FDA Approves New Drug to Treat COPD

Inhaled medication combines umeclidinium and vilanterol

WEDNESDAY, Dec. 18, 2013 (HealthDay News) -- A new inhaled drug to treat chronic obstructive pulmonary disease (COPD) has been approved by the U.S. Food and Drug Administration.

GlaxoSmithKline's Anoro Ellipta is meant to be used once a day for long-term maintenance of airflow in patients with COPD. Anoro Ellipta combines umeclidinium, an inhaled anticholinergic, and vilanterol, a long-acting beta2-adrenergic agonist.

The FDA approval is based on findings from more than 2,400 people with COPD. The results showed that those who took the drug had greater improvements in lung function than those who took a placebo. The most common side effects reported by patients who took Anoro Ellipta included pharyngitis, sinusitis, lower respiratory tract infection, constipation, diarrhea, pain in extremities, muscle spasms, neck pain, and chest pain.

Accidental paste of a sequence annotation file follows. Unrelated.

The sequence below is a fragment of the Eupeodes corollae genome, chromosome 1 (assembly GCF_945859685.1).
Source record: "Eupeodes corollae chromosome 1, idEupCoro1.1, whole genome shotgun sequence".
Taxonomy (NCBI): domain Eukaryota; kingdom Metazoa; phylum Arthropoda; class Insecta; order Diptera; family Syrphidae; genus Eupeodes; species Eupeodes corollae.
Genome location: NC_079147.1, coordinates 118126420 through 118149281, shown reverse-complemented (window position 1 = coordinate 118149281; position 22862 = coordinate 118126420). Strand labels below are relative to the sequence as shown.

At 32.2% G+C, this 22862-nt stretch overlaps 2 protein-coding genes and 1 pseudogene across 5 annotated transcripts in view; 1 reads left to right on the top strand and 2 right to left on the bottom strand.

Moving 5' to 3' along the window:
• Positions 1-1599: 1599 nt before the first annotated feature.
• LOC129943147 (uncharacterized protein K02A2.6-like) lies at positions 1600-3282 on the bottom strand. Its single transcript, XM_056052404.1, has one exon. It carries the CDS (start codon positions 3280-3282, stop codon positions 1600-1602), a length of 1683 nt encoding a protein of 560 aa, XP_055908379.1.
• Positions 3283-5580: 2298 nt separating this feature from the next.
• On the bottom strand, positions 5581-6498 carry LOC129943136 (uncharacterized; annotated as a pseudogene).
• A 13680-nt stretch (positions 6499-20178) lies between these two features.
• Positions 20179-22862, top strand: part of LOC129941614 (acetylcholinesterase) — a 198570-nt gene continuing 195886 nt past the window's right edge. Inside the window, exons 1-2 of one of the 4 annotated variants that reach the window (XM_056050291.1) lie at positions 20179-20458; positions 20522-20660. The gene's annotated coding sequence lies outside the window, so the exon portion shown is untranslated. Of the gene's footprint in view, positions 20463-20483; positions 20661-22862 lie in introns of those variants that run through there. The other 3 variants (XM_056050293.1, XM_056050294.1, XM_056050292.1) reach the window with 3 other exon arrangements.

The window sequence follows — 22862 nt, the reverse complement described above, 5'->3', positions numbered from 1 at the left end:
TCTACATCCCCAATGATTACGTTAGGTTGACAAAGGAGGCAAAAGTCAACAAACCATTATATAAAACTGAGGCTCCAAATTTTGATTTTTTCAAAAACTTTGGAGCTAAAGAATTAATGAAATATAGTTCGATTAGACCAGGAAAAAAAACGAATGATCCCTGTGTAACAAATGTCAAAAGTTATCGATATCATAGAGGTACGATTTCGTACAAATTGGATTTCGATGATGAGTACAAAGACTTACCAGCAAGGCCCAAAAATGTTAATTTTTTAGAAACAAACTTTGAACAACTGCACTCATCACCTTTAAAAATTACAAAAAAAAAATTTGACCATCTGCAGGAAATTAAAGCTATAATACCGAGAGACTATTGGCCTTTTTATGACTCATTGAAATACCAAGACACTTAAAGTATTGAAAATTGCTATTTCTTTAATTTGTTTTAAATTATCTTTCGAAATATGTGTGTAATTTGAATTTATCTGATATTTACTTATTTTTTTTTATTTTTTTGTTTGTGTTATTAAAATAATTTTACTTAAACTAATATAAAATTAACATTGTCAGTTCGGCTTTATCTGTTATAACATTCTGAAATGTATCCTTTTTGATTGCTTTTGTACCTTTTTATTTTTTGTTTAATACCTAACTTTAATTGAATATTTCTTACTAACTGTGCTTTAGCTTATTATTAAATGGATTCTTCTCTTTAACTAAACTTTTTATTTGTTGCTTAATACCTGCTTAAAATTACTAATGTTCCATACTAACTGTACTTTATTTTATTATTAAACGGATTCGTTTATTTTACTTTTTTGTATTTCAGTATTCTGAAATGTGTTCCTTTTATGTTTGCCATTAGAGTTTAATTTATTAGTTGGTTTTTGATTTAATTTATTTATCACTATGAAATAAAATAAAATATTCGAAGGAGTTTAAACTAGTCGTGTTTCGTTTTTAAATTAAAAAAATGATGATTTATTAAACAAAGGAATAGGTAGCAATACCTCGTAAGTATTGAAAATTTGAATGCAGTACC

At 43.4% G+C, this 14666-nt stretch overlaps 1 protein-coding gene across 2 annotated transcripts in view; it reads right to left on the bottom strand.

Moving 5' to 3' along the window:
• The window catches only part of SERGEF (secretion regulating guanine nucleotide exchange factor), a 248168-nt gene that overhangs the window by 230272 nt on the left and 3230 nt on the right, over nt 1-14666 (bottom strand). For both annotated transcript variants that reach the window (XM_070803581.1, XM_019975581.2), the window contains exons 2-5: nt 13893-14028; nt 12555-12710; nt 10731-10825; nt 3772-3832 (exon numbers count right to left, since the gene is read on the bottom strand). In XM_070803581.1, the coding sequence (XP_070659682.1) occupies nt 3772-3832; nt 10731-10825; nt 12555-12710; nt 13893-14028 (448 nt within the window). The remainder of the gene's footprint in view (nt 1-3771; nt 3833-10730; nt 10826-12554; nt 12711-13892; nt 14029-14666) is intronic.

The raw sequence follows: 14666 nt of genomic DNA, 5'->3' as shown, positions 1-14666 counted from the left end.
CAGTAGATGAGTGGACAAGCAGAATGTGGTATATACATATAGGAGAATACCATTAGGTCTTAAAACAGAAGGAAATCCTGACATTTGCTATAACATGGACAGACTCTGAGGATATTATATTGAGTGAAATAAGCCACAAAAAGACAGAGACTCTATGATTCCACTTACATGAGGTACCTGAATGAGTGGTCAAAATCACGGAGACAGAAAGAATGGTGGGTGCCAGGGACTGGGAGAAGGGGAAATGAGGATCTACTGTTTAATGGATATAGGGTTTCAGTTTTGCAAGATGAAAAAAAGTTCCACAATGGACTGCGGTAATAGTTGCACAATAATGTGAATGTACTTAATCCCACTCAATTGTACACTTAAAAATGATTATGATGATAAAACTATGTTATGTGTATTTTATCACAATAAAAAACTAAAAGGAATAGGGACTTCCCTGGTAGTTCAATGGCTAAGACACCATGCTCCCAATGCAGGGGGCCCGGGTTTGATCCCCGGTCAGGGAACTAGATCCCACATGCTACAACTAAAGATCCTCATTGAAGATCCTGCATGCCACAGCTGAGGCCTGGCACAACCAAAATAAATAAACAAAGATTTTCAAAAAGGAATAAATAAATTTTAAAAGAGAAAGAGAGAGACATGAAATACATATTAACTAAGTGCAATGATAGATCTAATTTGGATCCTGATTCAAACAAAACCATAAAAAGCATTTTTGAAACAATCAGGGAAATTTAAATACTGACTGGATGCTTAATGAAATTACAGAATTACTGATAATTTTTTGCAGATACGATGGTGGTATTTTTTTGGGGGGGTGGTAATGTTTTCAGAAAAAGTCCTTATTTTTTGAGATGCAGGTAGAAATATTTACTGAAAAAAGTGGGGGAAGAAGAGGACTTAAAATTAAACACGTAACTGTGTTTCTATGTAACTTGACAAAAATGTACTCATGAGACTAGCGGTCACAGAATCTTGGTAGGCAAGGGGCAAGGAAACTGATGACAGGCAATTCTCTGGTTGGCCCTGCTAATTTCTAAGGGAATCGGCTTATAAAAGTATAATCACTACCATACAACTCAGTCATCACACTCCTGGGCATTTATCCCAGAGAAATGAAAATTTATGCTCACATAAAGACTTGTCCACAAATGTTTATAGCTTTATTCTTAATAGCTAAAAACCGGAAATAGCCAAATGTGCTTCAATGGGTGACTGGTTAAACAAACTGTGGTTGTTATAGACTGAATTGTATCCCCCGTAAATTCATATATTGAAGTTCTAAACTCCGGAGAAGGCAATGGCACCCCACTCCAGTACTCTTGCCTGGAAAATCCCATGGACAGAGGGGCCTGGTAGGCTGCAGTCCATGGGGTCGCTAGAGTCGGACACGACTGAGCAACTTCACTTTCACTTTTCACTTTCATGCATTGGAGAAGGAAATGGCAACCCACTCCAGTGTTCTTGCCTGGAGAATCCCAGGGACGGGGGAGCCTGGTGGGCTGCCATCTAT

Serious side effects that can be caused by the drug include paradoxical bronchospasm, cardiovascular effects, acute narrow-angle glaucoma, and worsening of urinary retention.

Anoro Ellipta is not approved for asthma treatment and should not be used as a rescue treatment for acute bronchospasm, the FDA said. The drug carries a boxed warning that the class of drugs that vilanterol belongs to increases the risk of asthma-related death.

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